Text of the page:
When the film opens, it seems to be the rare Hollywood release to leave developments up to implication rather than spelling them out. We see a steel mill changing its "days since accident" sign to one, and come to piece together that the mother of Joe Lamb (Joel Courtney) has died. His father Jackson (Kyle Chandler), a policeman, doesn't handle it well at all, and suggests Joe take measures to to alleviate the grief (i.e. re-planning his summer). Joe, though, wants to do makeup for his friend Charles (Riley Griffiths), who's attempting to make a short for a film festival/contest. He's making it along with a team of other kids, including a pyromaniac and a couple of nerds.
The film, like the work of nearly all amateur videographers (including my own from years past), is full of horrible acting and strange effects (done without digital here, it being the late 1970's). It has that wonder of the product of children, though. (This is one of the many much remarked-upon ways Abrams tips his hat to Steven Spielberg, a huge shadow over this work.) Charles obsesses over lending the film better "production value" and tries to get shots with trains and military personnel. He's much more worried about style than substance, and cobbles together the plot as he goes along, getting a girl he and many others have a crush on, Alice (Elle Fanning), to join the team as an actress. (She ends up hitting it off better with Joe, as you knew she would.) When they are shooting a scene with her by the train tracks, a train smashes into a car and sets off a long series of explosions, leaving behind cubes as detritus.
This event, the first of many similar ones to happen in the film, is the beginning of what really becomes the main plot of the film. It renders the part on moviemaking to the category of "incident" and thus really throws aside its best hope at setting itself apart from the rest. The film goes on to juggle an impressive but ultimately unmanageable number of plots, and ends up just throwing together tropes to get to the finish line. It puts an emphasis on being tidy (everything HAS to work out in the end), but at the same time, it opens up so many cans of worms it shouldn't even dream of actually making sense. And don't even get me started on how heavy-handed the film eventually becomes, which even the least cynical viewer will groan about.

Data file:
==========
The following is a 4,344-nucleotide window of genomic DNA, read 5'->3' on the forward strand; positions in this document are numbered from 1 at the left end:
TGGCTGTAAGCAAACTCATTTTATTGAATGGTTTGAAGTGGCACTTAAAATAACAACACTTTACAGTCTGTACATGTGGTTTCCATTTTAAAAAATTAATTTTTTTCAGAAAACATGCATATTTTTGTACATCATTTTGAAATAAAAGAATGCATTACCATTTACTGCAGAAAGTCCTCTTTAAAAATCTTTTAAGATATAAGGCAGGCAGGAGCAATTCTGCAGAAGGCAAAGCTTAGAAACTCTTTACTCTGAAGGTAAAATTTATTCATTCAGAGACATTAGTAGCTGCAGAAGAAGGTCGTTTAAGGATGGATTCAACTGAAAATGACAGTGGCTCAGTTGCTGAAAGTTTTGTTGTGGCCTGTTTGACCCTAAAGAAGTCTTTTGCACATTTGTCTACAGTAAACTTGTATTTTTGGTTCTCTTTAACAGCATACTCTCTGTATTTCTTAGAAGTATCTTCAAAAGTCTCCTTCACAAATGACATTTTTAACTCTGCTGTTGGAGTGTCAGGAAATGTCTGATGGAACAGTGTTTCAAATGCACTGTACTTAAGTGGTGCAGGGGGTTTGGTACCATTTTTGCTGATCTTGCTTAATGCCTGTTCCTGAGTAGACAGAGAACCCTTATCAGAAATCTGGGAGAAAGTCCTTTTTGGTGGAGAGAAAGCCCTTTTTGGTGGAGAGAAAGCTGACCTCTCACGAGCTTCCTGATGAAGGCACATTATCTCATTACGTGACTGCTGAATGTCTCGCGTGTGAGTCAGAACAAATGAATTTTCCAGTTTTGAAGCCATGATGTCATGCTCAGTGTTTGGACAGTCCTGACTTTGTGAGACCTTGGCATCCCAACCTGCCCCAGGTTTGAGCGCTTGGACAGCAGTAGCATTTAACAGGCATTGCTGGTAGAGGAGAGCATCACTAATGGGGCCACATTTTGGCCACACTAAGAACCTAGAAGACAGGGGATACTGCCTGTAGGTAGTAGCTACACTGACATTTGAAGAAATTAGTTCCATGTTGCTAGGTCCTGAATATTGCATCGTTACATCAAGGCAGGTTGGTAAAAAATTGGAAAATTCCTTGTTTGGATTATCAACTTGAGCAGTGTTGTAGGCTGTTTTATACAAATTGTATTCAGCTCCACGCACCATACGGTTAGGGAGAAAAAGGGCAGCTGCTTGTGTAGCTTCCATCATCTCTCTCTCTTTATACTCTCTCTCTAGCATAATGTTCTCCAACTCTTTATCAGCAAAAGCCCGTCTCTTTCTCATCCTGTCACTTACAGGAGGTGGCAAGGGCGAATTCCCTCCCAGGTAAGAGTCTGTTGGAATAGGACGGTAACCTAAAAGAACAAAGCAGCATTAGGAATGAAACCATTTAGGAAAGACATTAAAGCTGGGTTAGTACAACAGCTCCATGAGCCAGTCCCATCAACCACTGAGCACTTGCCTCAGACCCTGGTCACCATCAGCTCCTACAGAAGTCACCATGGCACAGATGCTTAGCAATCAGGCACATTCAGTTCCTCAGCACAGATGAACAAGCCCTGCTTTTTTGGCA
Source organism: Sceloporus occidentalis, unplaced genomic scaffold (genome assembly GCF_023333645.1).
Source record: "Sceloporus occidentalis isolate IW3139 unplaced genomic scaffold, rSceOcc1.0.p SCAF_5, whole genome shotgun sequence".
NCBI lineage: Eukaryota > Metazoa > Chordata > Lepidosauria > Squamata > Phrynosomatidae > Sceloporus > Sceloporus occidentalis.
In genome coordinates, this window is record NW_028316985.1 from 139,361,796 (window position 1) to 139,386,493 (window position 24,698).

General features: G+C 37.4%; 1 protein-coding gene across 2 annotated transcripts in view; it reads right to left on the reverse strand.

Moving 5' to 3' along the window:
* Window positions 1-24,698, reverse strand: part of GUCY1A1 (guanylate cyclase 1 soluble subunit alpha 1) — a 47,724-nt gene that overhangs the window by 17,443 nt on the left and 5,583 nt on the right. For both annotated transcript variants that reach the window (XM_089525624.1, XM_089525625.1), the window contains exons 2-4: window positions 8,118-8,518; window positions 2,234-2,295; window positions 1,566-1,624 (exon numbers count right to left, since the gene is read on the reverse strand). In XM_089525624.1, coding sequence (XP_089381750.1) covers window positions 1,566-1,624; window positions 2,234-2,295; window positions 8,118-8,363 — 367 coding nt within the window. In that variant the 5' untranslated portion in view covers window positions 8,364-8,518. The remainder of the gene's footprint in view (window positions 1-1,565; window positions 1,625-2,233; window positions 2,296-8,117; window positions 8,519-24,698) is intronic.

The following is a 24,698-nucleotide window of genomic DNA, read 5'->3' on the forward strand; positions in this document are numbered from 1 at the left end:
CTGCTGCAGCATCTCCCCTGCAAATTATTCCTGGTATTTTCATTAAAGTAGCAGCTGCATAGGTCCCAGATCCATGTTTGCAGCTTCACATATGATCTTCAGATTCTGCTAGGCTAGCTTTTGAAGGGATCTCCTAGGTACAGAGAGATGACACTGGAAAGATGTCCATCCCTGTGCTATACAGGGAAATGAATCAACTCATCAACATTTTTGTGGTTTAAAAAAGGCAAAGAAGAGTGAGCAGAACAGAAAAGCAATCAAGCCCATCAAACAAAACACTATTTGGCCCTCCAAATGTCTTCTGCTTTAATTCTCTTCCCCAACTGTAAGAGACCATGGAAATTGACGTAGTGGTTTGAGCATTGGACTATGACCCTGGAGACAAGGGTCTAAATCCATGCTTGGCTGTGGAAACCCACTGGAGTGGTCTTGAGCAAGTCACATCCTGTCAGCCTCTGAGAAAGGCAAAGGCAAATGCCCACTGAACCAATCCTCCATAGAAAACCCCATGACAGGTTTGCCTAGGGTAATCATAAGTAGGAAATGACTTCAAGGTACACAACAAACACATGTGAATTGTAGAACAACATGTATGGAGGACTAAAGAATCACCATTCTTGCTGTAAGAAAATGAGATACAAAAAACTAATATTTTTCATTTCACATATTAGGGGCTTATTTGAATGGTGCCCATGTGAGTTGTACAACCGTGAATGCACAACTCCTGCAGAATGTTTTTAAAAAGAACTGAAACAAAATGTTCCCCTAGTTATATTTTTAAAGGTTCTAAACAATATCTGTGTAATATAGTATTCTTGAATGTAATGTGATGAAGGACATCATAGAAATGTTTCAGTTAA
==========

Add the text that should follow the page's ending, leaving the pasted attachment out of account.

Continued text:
But the film does have strengths that, had they been expanded on, could have been the building blocks for a stellar film. The most prominent attribute is the humor, which is brilliantly timed. Abrams, who wrote the screenplay, has a sharp eye for engaging conversational dialogue. He directs the (mostly no-name) actors also in a way that will ensure that each morsel of comedy will be realized by the audience. The film also has a way of stringing things together that it gets marginally close to pulling off, though the imperfection is definitely pronounced.
The biggest problem here, one that compromises things in the end, is that Abrams doesn't seem to have that much of an overall imagination, and even though he sprinkles moments of genius throughout (a certain set piece reminded me of Fritz Lang), the whole that results at times falls into the doldrums. Save his directorial debut "Mission Impossible III," I've seen all of Abrams' feature-length efforts. Not one of them has exceeded my expectations. Until he makes a truly wondrous movie, I'm going to conclude all further reviews of his films by speaking directly to the man, saying the same thing I have twice before. Here goes: Better luck next time, J.J. C+